The veliger shells are uninflated, appearing 9-10 days after the egg mass has been laid. They average 158.2 µ (+ 3.6) in length, 105.8 µ (+ 3.8) in width, and 102.6 µ (+ 4.4) in depth (Hurst, 1967: Table 9).

            Mis-information has abounded about this species, regarding both its nomenclatural history and its distribution, despite the marvelous paper by Eveline Marcus (1971). There have been two confusions.

            TAXONOMIC: Numerous publications and online references (including WoRMS, accessed 2 February 2022) erroneously cite Bergh, 1894, as the date of this species’ description. Bergh actually named this species in 1893 in his article “Die Gattung Gastropteron,” published in the Zoologische Jahrbücher Abtheilung für Anatomie und Ontogenie der Thiere, 30 December 1893. In his 1894 publication reporting on opisthobranchs collected by the Albatross expedition of 1891, Bergh actually duplicates what he had previously published, with just a couple of very minor emendations. Although he cites his 1893 paper, his repeated 1894 description (pages 202-205) begins with Gastropteron pacificum Bergh, n. sp., rather than the correct Bergh, 1893. This may have contributed to the confusion over the publication date. Note also that the type specimens of G. pacificum were not collected during the Albatross expedition, but by William H. Dall during his August 1874 expedition to the Aleutian Islands.

            DISTRIBUTIONAL: In MacFarland’s posthumously-edited and published opus magnum (1966: 4) appears the following sentence: “The species [Gastropteron pacificum] has also been taken off San Francisco and along the west coast of Central America from the Gulf of California to the Galapagos Islands by the U.S.S. Albatross in 1881.” However, the Albatross was not launched until 19 August 1882, so something is amiss. Eveline Marcus (1971) writes, “I did not find any other reference to these localities [the Gulf and the Galápagos Islands] in Bergh’s publications (1893, 1894), nor did Tokioka & Baba (1964) in their careful review of the genus Gastropteron mention the Galápagos. I suppose that the title of Bergh’s second paper: ‘Reports on the Dredging Operations off the West Coast of Central America to the Galapagos, to the West Coast of Mexico, and in the Gulf of California, in Charge of Alexander Agassiz, carried on by the U. S. Fish Commission steamer “Albatross”, during 1891, Lieut. Commander Z. L. Tanner, U. S. N., Commanding,’ has brought about this error, which should not creep into further lists.” At that time, there had been no primary references to the collecting of Gastropteron pacificum farther south than the San Diego region (Bertsch, 1969, and Marcus, 1971). Hence it is wrong to cite MacFarland (1966) as including the Gulf of California and the Galápagos in the distribution of G. pacificum.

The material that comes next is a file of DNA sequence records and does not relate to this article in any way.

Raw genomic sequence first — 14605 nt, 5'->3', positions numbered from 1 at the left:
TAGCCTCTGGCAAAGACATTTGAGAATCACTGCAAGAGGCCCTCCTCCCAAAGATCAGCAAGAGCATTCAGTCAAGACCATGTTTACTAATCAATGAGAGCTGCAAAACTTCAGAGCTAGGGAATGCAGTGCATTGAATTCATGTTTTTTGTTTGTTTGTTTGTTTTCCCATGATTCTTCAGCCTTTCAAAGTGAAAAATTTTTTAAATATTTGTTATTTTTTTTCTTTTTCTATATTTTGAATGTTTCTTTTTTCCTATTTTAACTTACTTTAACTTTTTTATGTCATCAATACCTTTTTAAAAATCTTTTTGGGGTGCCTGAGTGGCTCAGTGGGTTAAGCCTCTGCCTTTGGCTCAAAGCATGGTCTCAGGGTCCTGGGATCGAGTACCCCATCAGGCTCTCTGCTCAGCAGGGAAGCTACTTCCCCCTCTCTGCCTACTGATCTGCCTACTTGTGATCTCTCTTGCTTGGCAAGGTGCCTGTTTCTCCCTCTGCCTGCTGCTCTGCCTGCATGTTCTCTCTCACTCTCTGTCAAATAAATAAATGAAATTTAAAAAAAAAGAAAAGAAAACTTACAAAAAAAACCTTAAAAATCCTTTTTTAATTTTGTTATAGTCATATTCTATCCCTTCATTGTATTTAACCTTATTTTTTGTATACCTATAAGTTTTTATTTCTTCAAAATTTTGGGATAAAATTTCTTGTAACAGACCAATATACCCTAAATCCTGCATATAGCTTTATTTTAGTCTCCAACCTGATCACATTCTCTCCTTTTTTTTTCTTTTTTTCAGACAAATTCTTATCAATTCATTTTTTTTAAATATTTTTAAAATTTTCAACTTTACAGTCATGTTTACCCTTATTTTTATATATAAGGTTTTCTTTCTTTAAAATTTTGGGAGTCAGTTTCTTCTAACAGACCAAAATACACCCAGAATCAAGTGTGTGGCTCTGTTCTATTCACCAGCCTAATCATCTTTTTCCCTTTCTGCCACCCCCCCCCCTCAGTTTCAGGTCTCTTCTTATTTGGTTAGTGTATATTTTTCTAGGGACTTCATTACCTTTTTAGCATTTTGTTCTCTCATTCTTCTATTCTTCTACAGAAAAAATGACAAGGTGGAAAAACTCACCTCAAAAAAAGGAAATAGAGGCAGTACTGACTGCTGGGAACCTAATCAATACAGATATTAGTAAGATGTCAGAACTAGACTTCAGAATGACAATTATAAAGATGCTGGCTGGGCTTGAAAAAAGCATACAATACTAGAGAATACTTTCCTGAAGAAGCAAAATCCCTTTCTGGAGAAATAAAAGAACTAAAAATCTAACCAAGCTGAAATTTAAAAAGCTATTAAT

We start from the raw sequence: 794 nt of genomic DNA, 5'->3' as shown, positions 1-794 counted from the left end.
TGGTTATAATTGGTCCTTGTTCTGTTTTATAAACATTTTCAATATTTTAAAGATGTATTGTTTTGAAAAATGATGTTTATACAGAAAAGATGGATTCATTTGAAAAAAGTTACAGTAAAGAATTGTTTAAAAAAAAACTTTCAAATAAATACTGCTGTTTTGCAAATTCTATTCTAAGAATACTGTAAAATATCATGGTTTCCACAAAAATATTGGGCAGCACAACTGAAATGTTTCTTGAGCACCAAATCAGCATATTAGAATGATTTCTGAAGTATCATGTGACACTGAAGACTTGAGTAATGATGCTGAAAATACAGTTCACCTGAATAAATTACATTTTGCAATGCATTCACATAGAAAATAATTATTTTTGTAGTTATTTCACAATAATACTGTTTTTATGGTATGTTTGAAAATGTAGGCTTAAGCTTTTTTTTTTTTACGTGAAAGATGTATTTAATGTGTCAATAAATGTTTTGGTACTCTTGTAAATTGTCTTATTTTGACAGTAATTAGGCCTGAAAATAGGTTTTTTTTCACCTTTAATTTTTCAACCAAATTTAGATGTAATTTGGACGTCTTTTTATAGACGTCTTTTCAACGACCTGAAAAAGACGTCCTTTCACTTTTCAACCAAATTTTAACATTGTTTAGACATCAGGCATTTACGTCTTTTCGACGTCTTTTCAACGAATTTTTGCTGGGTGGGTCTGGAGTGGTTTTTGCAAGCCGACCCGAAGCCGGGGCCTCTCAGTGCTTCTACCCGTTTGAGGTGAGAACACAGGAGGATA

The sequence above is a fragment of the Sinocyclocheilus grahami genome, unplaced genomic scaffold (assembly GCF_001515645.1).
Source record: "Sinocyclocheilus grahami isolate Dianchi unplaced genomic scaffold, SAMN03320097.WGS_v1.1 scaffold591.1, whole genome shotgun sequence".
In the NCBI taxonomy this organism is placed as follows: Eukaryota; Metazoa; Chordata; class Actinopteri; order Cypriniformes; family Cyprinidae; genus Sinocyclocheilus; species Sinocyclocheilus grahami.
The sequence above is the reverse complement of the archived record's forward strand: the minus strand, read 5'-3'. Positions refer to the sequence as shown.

But that’s not the end of the story. Karin Fletcher (pers. comm., 2 February 2022) sent me links to the collection records of specimens held in various university museums.

            In “Computarización de la colección de moluscos holoplanctónicos del Golfo de California y Golfo de Tehuantepec” (Aceves Medina, 2021, ) are three records of Gastropteron pacificum from Mexican waters. It reports one specimen from the central Gulf of California, south of Guaymas, Sonora, 26.8º N; 110.1º W, January 2007, and two specimens from the southern Golfo de Tehuantepec, 13.9º N; 95.7º W, July 2007 and June 2010.